We spent a lot of time together as a family, and I couldn’t get enough of her. When Dave and I divorced, Mom and I stayed connected for years, but time and distance ended that amazing relationship.
In 1992, another mother-in-law came into my life, Betty Daunt, when I married her son, Mike. We hit it off immediately. She introduced me to the healing power of massage, being a massage therapist. So quickly, I set up a monthly appointment with her and kept it up after Mike and I divorced until just a couple years ago when she had to stop because of health issues.
In 1993, I suffered a horrible virus which attacked all my major organs. The western medical world couldn’t diagnose my problem. They sent me home with a list of diseases it wasn’t, and I think to die. Betty stepped in and scheduled weekly massage appointments for me for free. That coupled with acupuncture and herbs, done by my brother-in-law’s partner, I recovered. I don’t think I would have survived that horrible episode without the massages and the acupuncture.
After Mike and I divorced, Betty and I continued our relationship, and it carries on still to today.
A friend I worked with who went through all my marriages said once, “Larada, you know how to pick out mother-in-laws, not husbands!” And I would agree!
MY THREE AUNTS
Throughout my life, I had aunts who touched me deeply! Dad’s sister, Helen, showed me how a woman could balance family and work. I enjoyed her enthusiastic personality, and my brother and Mom often said I reminded them of her. Helen died way too young in her mid-50s, so I lost many valuable years with her.
Mom’s sister, Willie, played a pivotal role in my life, taking part in all my major life events. I giggled often at her sense of humor and mischievous twinkle in her eyes. After Dad and Uncle Hughie died, Mom and Aunt Willie spent as much time together as possible. After Mom died, I visited Aunt Willie in Pueblo, Colorado monthly and relished her fun story-telling talent. She died at 98 years old—I miss her daily.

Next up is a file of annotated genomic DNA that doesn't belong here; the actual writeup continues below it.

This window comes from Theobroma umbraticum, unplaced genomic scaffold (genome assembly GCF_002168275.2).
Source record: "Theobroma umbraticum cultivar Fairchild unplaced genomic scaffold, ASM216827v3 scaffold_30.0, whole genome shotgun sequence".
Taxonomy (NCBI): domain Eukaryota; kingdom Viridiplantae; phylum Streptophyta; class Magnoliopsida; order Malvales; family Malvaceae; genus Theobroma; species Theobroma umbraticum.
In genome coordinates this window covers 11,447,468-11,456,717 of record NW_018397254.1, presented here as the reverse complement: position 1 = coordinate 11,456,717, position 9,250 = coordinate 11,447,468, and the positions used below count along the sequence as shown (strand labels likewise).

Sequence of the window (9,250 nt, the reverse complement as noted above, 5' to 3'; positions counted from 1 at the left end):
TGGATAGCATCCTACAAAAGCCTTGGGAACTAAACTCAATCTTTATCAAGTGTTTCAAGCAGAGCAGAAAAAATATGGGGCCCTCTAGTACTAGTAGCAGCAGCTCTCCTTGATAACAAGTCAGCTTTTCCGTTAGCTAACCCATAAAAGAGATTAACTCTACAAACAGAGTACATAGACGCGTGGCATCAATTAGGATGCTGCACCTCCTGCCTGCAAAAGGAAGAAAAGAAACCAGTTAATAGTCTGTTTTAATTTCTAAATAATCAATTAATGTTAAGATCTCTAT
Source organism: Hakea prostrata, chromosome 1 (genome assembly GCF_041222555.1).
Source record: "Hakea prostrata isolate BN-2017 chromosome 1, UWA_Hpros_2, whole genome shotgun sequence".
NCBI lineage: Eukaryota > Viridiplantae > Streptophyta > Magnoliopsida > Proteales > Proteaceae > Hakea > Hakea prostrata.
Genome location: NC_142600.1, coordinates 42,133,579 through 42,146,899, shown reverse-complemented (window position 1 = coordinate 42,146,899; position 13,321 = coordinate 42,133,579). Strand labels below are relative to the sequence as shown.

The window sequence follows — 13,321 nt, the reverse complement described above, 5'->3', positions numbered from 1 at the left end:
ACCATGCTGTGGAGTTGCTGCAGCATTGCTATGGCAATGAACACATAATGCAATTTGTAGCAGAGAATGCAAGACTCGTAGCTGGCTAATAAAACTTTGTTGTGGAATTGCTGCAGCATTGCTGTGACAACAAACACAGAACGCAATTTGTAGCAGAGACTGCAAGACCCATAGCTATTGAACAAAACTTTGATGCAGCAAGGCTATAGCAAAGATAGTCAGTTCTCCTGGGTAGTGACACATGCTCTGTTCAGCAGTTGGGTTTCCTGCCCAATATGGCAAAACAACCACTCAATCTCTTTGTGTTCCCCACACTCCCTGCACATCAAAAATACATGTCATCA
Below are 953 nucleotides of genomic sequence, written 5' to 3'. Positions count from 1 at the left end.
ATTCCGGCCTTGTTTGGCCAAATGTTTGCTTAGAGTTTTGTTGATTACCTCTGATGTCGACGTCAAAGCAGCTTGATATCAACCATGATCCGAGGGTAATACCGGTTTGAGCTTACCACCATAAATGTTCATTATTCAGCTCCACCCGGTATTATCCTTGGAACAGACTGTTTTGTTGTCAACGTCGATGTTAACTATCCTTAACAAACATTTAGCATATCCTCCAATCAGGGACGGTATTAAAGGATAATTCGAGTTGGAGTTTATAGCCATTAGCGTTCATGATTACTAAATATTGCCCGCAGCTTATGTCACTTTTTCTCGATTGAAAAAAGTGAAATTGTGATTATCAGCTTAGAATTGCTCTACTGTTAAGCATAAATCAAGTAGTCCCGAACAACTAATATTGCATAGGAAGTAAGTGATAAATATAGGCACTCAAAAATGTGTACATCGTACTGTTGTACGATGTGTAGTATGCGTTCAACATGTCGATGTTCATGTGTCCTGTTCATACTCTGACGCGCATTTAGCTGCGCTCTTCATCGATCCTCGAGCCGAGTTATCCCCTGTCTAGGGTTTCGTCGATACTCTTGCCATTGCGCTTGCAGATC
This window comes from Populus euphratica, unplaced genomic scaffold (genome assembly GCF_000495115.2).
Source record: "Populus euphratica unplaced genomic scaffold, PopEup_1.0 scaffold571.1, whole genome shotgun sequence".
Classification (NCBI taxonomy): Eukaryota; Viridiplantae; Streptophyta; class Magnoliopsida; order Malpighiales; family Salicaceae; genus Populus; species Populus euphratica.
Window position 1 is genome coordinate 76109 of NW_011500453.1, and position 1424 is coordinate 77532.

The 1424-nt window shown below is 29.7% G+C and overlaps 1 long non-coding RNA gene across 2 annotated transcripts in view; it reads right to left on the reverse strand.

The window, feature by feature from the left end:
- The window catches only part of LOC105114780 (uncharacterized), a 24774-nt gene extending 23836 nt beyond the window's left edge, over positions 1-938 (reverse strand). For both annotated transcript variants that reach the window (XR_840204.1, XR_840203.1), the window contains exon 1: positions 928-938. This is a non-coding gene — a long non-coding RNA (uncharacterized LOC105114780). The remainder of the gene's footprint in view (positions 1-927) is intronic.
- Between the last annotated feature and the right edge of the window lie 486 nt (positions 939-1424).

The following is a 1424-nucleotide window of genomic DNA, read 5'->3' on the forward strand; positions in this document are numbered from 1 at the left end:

Dad’s youngest sister, Joan, is nearing 93 years old. She has been a strong cheerleader of mine my complete life. I grew up near Aunt Joan and spent holidays and much of childhood with her and her family. She stands on the edge of many of my childhood memories.
Teresa Larada Horner-Miller—I carry both of my grandmothers’ names. Dad’s mother, the Larada in my life, lived in the same town as us, so I saw her daily, and she became one constant in the fabric of my life. Mom’s mother, the Teresa in my life, lived away from us during my childhood, so we had the joy of visiting her. They moved close later in my life, so she became another steadfast woman.
Finally, I saved the best for last—my mother! Mom loved to play with my brother and me as children. She celebrated our lives through birthday parties and holiday. Throughout my entire life, we were close and did so much together! After Dad died, I visited her often, and we traveled together enjoying several major trips. I loved her sense of humor and fun-filled attitude towards life. When she died, I felt like I not only lost Mom but my best friend.
So, how many mothers does it take to raise a child? As you can see, many mother figures played an important part in my complete life. Did you have other mother figures in your life? If so, who were they and what did they do? (Scroll down a little farther below to make comments!)